The 1946 Golden Jubilee Parade celebrating the auto industry, in Detroit Michigan. A large crowd of approximately 750 thousand people watches from sidelines as antique automobiles drive past in the parade, along Woodward Avenue. The parade features a wide variety of antique and classic cars dating from as far back as the 19th century. Several jeeps carry persons, standing, who seem to be supervising the event. On a couple of occasions, cars stall and drivers must get out and hand crank them to restart, or push to get them running again. Some occupants are in costumes dating to the time of their cars. A Ford tractor pulls a float containing a Ford Fordson tractor. Another drives behind them. That is followed by a float showing the world and a message, "More food for a hungry world." The float also carries three men shoveling in a bread basket and a Ford tractor. A float carries the 999 race car built by Henry Ford, that set world speed records when driven by race driver Barney Oldfield. A 1946 Lincoln Continental that is possibly carrying Henry Ford, is followed by a large brass band, and more antique cars. A small brick building is seen on a float with a sign reading: "1896, The Original Ford car in First Workshop, 58 Bagley Avenue." The next float carries a 1940 Ford Station wagon, and a 1903 model Ford. Behind it are more antique cars. One stalls and need a push to restart. Scene changes to new perspective offering wider view of Woodward avenue, which is lined with tall Golden Jubilee signs. A pause in the parade allows spectators to spill into the street and some buses to pass. Closeups of more antique cars and their occupants. Closeups of the 1896 Ford workshop, showing the original Ford car inside, through a cutaway in the brick side.
The film 'Auto Workers in Detroit' about workers in automobile factories in Detroit, Michigan. Street traffic in Detroit. Various 1940s vehicles seen including Ford, Chevrolet, GMC. A trailer truck carrying new cars takes a turn. Exteriors of automobile factories. A trolley car comes to a stop. Workers get out of trolley car. A car pulls into a parking lot. A man gets out and walks to the factory. Men walk towards and into a factory. They punch time cards. Interiors of an auto plant. A worker pulls levers that start various machines. An automobile engine on an overhead hook dollied towards a car then lowered into position. A man works near the door of a Ford Custom 2 door sedan on the assembly line. Wheel and rim on the overhead hook dolly are placed into position.
The Cincinnati Reds defeat the Detroit Tigers in game 7 of the 1940 World Series to capture that year's major league baseball title. Shot of crowd at Crosley Field in Cincinnati Ohio watching the game. In second inning, the Tigers' Hank Greenberg (#5) is tagged out by the Reds' second baseman Eddie Joost in a rundown between second and third base, ending a Tiger scoring threat. Crowd cheers. In seventh inning, Tigers pitcher Bobo Newsom (#12) gives up a fly ball to Reds shortstop Billy Myers, allowing Jimmy Ripple to score what would prove to be the winning run in the 2-1 Reds victory. Hundreds of fans rush onto the field and celebrate with at the end of the game.
First scene shows commuters in rush hour arriving and departing a major rapid transit station. Motor vehicles (mostly buses) are parked beside the station and electric street cars are lined up behing one another along the tracks. (No women are evident in the crowd of commuters.) Next is a nighttime scene showing commuters climbing stairs from a station platform, in what appears to be an incident of some kind. An empty streetcar is parked next to the platform. A flare is burning on the track and some passengers are walking along the tracks to the stairs .Another flare is burning on the platform, itself.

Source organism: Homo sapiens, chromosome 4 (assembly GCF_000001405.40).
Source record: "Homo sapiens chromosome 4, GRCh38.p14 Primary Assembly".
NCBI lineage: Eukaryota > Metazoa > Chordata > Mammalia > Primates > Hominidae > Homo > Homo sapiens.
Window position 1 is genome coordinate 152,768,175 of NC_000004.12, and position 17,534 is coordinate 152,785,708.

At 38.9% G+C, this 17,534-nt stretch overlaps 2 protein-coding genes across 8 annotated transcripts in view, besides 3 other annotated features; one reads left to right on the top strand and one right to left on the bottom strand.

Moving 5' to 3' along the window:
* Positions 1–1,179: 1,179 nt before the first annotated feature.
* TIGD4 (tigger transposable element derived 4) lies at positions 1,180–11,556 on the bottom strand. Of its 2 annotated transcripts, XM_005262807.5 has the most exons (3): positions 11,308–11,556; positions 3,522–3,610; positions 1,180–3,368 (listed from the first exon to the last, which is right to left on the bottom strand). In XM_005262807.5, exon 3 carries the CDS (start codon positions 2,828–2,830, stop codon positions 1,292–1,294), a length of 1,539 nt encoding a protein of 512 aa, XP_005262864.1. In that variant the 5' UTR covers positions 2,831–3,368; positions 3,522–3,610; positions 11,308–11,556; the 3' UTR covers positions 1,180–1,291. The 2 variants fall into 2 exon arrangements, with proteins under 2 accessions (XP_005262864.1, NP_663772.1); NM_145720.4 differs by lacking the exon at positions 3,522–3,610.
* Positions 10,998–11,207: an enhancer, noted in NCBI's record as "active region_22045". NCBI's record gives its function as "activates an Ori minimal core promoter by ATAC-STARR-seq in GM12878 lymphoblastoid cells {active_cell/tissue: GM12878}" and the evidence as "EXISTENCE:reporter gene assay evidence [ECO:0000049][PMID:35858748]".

A film version of the legendry 1940s stage show in the United States. American singer and dancer Jerry Jones arrange the show. Jones along with his other men standing inside a building and reading a paper about a show. They perform stage shows in several places. They perform the shows in Philadelphia, Pittsburgh, Cleveland, Chicago, Detroit and Washington DC. The Capitol building. The artists inside a building in Washington DC where they are to perform the show. A woman arrives in the building and talks to Jerry Jones. Jones talks to her about a soldier who was killed in the Pearl Harbor. He addresses the artists and talks about the show to be performed. People arrive at the theater to watch the show. Several dignitaries and officials also arrive. People applauding.
In Detroit Financial District, people in front of First State Bank Building at 751 Griswold at Lafayette in Detroit, Michigan. (The building was designed by Albert Kahn and Corrado Parducci, and later housed the Olde Discount Corporation). Interior of First State Bank Building, Detroit. Street view of First National Building under construction at 660 Woodward Avenue in Detroit (for First National Bank and other tenants). Automobile traffic on streets of Detroit. People leave Sweetest Heart of Mary, Roman Catholic Church, located on Russell Street at the corner of East Canfield avenue, in a historic Polish parish. (The neighborhood at the time was predominantely Polish.) In the distance is another Polish parish and Saint Josaphat Church located on East Canfield at the corner of Hastings Street (which is now the I 75 freeway). Heavy traffic on a main boulevard. Children play in playground on swings and slides. People and pigeons in a park. Heavy traffic on a street. Large crowd on shore and others in canoes in water at Belle Isle. Crowd streams through gate at dock to board the steamship ferry "Columbia" of the Detroit, Belle Isle and Windsor Ferry Company, with sign "Bob-Lo Route" on the side. Boblo Steamship SS Columbia (designed by Frank Kirby) filled with passengers underway on the Detroit River bound for Bob-Lo Island in Ontario Canada.